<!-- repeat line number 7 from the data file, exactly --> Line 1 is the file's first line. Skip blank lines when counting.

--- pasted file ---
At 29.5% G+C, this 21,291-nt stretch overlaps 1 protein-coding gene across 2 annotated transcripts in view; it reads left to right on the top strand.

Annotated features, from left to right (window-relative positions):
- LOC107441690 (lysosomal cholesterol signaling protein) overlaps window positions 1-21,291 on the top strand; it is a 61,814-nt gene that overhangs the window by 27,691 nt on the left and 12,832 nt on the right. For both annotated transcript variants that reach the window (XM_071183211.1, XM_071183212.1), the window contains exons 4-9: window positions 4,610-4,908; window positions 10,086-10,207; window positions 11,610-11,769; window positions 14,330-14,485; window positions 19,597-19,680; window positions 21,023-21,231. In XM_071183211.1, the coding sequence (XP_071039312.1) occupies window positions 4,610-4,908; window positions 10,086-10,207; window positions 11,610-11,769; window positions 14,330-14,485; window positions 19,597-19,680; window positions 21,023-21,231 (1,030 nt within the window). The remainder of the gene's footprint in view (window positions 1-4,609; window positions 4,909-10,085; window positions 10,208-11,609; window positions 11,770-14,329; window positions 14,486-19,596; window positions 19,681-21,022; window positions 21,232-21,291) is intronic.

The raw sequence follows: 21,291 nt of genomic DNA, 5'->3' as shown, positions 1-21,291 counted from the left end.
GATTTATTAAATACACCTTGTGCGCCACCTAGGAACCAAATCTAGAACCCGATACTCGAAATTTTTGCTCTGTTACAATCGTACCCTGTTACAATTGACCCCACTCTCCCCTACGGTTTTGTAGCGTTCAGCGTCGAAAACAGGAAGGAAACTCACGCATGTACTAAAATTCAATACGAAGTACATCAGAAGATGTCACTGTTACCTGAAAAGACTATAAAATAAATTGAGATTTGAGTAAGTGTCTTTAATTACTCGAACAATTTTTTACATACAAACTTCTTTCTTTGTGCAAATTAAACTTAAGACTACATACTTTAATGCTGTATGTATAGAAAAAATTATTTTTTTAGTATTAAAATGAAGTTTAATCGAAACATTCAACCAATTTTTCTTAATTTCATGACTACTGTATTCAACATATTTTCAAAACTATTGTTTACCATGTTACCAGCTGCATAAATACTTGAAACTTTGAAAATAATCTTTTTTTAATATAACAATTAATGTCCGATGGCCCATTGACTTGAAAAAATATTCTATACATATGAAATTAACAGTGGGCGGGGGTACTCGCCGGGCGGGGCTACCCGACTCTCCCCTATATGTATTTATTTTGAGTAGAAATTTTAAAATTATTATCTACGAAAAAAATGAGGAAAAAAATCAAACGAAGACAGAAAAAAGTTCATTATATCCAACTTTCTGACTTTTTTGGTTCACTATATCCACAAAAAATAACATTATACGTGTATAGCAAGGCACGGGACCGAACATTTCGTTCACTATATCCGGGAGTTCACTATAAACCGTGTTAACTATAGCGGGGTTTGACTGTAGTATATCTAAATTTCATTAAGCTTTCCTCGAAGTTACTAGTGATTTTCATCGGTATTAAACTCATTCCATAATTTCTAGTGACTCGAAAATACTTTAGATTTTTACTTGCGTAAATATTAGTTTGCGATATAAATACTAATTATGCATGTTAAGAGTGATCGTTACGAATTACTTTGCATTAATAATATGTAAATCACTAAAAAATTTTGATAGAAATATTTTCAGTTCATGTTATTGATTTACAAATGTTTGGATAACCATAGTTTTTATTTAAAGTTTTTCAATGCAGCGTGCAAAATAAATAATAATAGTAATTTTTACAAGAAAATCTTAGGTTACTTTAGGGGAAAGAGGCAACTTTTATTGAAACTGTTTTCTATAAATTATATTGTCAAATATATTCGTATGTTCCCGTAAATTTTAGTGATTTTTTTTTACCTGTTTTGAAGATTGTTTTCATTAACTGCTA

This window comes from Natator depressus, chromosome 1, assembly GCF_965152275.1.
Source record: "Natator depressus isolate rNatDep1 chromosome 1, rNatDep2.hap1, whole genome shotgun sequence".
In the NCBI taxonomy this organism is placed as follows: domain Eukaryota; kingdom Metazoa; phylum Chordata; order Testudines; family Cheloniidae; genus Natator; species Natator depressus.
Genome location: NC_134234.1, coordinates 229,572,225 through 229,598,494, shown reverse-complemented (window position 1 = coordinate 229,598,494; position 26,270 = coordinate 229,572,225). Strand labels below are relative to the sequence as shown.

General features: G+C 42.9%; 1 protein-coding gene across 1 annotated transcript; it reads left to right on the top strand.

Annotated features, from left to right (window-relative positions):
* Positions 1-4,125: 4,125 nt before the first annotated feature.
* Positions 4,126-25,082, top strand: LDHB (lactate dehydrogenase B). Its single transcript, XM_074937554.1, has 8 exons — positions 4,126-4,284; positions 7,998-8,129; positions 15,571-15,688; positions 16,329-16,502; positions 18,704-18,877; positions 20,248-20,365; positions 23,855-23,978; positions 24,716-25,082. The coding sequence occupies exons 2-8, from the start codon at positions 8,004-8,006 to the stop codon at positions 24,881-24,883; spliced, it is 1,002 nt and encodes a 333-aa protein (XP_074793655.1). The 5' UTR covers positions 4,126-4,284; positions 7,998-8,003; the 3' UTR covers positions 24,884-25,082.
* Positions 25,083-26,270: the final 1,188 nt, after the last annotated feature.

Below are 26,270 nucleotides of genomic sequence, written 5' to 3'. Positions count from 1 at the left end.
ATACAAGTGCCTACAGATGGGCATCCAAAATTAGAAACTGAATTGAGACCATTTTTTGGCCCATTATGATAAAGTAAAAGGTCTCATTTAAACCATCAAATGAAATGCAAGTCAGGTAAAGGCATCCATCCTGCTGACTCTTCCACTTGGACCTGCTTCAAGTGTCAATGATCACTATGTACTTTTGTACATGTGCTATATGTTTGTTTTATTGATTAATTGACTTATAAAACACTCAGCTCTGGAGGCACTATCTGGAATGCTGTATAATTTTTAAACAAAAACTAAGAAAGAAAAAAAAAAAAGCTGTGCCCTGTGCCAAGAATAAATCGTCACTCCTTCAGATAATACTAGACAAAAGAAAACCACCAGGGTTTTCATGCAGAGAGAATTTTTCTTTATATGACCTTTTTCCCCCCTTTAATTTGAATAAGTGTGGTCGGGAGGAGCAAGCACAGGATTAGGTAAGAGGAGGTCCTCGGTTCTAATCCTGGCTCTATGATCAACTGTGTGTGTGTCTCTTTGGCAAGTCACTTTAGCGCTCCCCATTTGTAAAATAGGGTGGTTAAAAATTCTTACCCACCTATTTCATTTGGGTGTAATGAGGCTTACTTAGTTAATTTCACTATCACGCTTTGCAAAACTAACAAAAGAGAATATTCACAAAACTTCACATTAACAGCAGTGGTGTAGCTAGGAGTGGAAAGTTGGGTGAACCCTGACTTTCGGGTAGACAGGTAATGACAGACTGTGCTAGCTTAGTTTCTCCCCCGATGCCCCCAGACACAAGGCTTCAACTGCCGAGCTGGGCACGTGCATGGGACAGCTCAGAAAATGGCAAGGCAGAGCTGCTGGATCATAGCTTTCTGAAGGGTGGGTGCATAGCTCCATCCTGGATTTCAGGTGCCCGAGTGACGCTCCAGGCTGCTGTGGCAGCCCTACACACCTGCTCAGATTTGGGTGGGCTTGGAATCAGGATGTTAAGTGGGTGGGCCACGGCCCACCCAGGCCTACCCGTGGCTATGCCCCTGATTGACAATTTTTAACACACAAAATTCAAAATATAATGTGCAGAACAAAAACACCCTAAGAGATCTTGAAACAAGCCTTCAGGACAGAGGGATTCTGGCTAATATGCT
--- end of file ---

Source record: "Natator depressus isolate rNatDep1 chromosome 1, rNatDep2.hap1, whole genome shotgun sequence".